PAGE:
Additionally, it will be necessary to answer questions such as who will pay what share of the house expenses including the mortgage payments, and how will decisions regarding major expenses (such as a new roof or a new heating system) be handled?

    Even more of a concern is what would happen if the couple purchases the house and move in together, but never marry, and eventually decide to part ways. Will the house be sold? Can one significant other buy out the other? How will the purchase price be determined? What if children are involved and they do not wish to attend a different school?

    If these questions are not addressed at the outset, addressing them later will be more difficult and most likely much costlier. Unlike married couples, unmarried couples do not have the advantage of divorce laws to help address these issues and run the very real risk of finding themselves stuck.

    The Solution

    One way for an unmarried couple to address these issues is through the use of a “co-tenancy agreement.” A carefully written co-tenancy agreement will allow answers to the questions described above and other questions the couple may have to be spelled out clearly so that if the unmarried couple decides to live together no longer, a roadmap will be available to them and legal counsel to address the consequences of their separation. This can serve to reduce expensive difficulties and potential court proceedings.

    The real estate attorneys at Norris McLaughlin have handled situations involving unmarried couples and are ready to assist you. We can explain in detail the legal aspects of a co-tenancy, answer your questions, address your concerns, and walk you through the negotiation of a mutually satisfactory co-tenancy agreement.

    If you have any questions about this post or any other related matters, please email me at jlushis@norris-law.com.

    Posted in: John F. Lushis, Jr., Real Estate & Finance |

  • Nov 07, 2017John Lushis Presents at 2017 RE3 Conference

    John F. Lushis, Jr., a Member of Norris McLaughlin, P.A., and Co-Chair of its Economic Development Law Group, presented at the 2017 RE3 Conference from November 1 to November 3 at the Philadelphia Marriott Downtown.  He and Brett W. Cox of TRC Environmental Corporation presented “Bethlehem Works and Commerce Center at 20 Years,” providing insights from both an owner’s and consultant’s perspective that are relevant today; how and why key decisions were made, how they were implemented, and acknowledge the key roles of all stakeholders; and demonstrating the value to the Bethlehem-Allentown region twenty years later.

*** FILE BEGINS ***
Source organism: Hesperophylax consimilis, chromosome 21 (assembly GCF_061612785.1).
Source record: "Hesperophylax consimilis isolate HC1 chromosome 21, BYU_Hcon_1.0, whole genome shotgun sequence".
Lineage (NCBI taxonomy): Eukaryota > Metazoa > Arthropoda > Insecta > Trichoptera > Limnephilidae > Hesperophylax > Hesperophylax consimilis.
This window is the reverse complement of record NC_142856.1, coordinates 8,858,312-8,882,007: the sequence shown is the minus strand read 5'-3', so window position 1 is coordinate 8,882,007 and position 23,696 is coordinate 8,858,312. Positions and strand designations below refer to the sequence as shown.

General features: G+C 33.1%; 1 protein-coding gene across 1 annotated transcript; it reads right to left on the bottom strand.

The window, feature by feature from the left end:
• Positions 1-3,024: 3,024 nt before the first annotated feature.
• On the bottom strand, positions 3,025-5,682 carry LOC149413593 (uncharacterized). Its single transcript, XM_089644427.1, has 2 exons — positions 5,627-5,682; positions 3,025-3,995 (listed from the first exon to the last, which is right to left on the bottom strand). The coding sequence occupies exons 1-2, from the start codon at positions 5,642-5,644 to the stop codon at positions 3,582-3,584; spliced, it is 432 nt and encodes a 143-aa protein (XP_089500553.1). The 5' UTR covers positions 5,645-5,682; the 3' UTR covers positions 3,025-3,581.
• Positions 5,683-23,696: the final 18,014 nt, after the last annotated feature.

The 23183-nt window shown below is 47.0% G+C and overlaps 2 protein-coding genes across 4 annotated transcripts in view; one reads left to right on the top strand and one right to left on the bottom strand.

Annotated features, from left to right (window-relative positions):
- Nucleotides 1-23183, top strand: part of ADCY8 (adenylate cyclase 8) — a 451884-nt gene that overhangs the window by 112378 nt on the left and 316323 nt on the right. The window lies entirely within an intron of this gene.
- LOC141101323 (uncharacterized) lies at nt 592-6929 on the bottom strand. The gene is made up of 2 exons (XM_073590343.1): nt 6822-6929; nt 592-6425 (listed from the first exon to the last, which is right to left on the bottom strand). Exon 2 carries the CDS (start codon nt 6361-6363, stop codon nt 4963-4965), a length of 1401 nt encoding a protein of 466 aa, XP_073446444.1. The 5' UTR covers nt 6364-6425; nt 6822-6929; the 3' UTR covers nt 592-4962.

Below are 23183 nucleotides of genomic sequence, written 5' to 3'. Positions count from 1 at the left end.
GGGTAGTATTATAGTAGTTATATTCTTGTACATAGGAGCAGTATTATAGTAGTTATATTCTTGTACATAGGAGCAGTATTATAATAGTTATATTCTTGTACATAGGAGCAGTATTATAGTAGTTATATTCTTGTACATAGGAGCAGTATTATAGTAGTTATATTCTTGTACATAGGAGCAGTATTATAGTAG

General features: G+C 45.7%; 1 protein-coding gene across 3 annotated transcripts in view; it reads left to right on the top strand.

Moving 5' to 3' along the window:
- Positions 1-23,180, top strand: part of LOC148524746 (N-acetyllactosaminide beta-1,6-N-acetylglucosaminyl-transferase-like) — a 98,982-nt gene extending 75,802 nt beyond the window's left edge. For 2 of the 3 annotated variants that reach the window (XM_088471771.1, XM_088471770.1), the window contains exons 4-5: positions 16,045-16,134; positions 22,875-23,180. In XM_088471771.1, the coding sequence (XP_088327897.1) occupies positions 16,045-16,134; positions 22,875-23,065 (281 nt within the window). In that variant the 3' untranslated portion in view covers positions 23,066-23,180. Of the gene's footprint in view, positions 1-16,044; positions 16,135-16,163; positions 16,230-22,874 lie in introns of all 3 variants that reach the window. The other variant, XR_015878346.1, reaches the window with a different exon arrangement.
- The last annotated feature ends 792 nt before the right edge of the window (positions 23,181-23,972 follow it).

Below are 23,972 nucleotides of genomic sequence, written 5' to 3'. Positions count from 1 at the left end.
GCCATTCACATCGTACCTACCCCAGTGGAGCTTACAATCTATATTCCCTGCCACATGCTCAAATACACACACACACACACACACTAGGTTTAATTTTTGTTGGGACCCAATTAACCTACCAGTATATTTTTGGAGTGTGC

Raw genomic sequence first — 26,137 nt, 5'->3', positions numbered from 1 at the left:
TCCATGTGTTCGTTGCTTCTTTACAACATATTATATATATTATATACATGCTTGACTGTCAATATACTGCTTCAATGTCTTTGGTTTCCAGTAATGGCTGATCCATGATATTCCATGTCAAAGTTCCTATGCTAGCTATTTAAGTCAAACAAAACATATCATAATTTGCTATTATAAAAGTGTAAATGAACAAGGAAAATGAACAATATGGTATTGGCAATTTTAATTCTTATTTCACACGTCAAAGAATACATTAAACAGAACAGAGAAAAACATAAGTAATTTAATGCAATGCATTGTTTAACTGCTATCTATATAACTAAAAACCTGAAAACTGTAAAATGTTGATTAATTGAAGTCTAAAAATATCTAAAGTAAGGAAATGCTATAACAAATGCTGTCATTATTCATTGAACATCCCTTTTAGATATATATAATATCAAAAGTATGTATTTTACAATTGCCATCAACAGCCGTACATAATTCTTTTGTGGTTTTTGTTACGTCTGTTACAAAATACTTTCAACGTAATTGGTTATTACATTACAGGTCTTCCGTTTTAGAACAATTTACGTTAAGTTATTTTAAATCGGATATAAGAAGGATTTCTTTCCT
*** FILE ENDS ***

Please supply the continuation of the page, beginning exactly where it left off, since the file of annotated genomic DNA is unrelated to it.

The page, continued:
Hosted by EnviroBlend, Metal Waste Treatment by Premier Magnesia, LLC, in cooperation with the Association for Redevelopment Initiatives, the RE3 Conference spotlights best practices and lessons learned for the cleanup and repositioning of industrial, manufacturing, and logistics-oriented sites.  In its third year, the RE3 Conference has become an essential gathering of professionals looking to redevelop brownfield properties through real world remediation technology and methods.

    Lushis focuses his practice on transaction, real estate, and environmental law.  He serves as one of the Firm’s corporate environmental counsel, focusing on soil and groundwater issues and other environmental issues for various businesses.  He provides counsel transactions including loan transactions, corporate restructurings, acquisitions and divestitures, leases, industrial development authority financings, and a wide array of commercial agreements.  He has worked on multi-million-dollar loans and major tax-exempt financings for businesses and non-profits, as well as tax increment financing projects that have spurred major industrial and commercial developments.  Lushis serves as solicitor for Northampton County General Purpose Authority, and co-solicitor for Lehigh County Industrial Development Authority, Northampton County New Jobs Corp, and Lehigh’s Economic Advancement Project.  In his work as solicitor for the General Purpose Authority, he is one of the “architects” of the first-of-their-kind P3 projects in the United States with particular focus on innovative financing.